Government, particularly at the federal level, is supposed to exist only to do the people’s business, the business that they cannot reasonably do for themselves: maintaining the military, conducting diplomacy with other nations. In the pursuit of government, it is sometimes necessary to establish various bureaus, which are populated by bureaucrats.
In a perfect world, a world envisioned by our Founders — though they harbored no delusions about the perfectibility of man — these bureaucrats would behave in a responsible, adult manner.
They would faithfully carry out their jobs with the aim of obeying not only the letter of the law but its spirit. As they are spending the hard-earned tax dollars of the public in the pursuit of their duties, they would take great care to ensure that those dollars were properly and wisely spent. They would understand the boundaries of their authority within the overall system, and would recoil in horror at the very thought of violating those boundaries.
Back to reality.
Perhaps the most egregious example of everything wrong with our federal bureaucracies resides with the Environmental Protection Agency. John Merline, writing in Investor’s Business Daily, tells a tale of EPA abuse of power and squandering of taxpayer monies that ought to cause the American public to demonstrate in righteous rage. I have never seen a more compelling argument for the immediate abolishment of a federal agency.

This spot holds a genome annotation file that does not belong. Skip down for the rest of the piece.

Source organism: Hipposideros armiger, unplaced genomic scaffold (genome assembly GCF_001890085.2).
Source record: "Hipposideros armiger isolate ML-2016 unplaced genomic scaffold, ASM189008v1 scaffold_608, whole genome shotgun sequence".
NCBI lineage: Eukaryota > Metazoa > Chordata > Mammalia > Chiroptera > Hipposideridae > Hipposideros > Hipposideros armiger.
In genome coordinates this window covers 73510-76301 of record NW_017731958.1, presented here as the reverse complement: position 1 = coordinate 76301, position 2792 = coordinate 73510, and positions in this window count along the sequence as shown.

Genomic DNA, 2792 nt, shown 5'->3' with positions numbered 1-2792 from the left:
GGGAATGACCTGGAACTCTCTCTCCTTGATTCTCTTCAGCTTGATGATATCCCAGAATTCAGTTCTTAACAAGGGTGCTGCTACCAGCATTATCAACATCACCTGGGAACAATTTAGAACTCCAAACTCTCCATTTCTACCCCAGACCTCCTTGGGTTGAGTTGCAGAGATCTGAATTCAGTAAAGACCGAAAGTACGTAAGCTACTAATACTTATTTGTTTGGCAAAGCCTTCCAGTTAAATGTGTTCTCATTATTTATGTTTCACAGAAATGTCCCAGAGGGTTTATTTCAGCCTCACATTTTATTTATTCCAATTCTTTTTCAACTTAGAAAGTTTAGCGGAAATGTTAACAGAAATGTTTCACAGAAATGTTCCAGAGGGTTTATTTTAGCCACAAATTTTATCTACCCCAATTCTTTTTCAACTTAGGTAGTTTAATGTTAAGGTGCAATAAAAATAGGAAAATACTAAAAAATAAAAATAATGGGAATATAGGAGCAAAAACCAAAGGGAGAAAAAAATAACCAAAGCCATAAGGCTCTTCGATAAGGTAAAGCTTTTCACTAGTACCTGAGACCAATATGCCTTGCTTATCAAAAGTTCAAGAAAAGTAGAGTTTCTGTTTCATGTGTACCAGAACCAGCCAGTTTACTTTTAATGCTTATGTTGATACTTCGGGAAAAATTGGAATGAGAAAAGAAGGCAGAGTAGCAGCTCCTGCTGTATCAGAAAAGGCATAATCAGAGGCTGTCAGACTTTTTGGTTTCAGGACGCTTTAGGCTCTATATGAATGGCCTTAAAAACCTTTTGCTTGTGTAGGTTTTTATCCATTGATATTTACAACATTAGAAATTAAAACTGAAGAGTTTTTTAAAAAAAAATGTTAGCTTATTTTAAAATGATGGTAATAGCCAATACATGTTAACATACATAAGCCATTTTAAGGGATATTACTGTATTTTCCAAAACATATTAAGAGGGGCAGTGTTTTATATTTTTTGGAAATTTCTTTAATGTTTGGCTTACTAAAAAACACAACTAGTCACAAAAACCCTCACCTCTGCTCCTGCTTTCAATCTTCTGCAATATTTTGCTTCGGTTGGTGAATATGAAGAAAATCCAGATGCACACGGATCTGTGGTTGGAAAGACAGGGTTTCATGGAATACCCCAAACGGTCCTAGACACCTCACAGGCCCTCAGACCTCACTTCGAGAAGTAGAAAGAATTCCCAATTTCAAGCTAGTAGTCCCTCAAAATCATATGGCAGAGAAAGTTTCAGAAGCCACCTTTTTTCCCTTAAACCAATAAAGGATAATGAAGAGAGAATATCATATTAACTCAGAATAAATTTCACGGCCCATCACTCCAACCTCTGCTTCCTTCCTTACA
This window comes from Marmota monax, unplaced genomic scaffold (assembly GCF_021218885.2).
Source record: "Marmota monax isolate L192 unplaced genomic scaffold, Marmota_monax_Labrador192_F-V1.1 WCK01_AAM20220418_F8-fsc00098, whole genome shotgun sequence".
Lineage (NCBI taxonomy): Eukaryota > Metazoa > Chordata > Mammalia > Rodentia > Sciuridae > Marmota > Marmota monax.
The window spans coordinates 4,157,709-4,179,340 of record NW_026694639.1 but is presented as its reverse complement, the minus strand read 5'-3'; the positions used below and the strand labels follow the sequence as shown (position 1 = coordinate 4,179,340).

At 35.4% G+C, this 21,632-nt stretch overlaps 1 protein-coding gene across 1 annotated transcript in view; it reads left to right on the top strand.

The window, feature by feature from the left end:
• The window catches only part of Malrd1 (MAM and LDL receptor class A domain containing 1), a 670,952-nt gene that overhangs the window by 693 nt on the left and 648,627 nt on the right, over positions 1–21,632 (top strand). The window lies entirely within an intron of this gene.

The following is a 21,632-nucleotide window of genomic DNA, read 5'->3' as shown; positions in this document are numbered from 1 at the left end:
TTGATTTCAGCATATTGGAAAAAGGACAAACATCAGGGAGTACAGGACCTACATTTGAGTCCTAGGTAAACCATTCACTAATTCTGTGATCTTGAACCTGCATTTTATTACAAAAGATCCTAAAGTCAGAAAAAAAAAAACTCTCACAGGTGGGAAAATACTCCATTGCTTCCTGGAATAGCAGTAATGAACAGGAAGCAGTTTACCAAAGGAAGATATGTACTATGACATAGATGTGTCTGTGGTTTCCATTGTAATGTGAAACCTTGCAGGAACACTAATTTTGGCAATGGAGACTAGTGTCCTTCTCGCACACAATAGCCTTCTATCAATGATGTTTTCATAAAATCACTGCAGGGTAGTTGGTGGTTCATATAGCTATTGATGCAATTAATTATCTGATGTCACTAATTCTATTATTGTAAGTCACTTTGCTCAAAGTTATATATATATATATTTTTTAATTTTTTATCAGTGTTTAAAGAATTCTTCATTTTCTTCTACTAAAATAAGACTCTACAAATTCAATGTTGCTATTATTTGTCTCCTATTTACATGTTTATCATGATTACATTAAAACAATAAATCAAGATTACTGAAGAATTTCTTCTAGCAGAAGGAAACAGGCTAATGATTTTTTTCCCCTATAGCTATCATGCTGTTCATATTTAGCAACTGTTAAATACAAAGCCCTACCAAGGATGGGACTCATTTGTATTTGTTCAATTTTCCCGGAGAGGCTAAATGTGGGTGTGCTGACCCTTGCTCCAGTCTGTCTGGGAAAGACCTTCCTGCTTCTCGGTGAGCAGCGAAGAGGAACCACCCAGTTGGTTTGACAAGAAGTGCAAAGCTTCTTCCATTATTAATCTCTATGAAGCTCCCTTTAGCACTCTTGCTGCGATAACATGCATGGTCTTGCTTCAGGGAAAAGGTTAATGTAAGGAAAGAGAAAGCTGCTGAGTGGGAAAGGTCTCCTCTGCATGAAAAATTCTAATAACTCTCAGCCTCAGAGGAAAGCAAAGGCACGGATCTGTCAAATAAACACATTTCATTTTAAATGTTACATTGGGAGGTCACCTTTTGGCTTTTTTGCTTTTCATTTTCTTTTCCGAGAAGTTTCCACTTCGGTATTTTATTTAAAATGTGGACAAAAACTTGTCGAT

The EPA is using taxpayer money to encourage environmentalist groups to sue … the EPA. This has continued for decades.
The EPA has paid one of these groups to produce a do-it-yourself guide to suing the EPA.
The EPA frequently enters into consent decrees to settle the suits. Even when the EPA doesn’t hand out megadollar settlements — your money — to the litigious loons, it commonly pays their attorney’s fees.
Why would the EPA do something so obviously crazy?
High-level EPA bureaucrats commonly support the leftist environmentalist beliefs of these groups, as do a great many of the career employees of the agency. They look to serve the leftist groups, not their employers.
Generally speaking, Congress has not authorized the EPA to do most of the things such people live to do, things such as regulating and litigating energy producers, small businesses, and large corporations out of existence. But EPA bureaucrats tend not to like such small-minded, non-nuanced strictures, so they encourage their fellow travelers in the environmentalist movement to sue the EPA. The hope is that the courts can force the EPA to do what the EPA wanted to do in the first place. Rather than erecting a vigorous defense to frivolous environmentalist lawsuits, the EPA simply caves.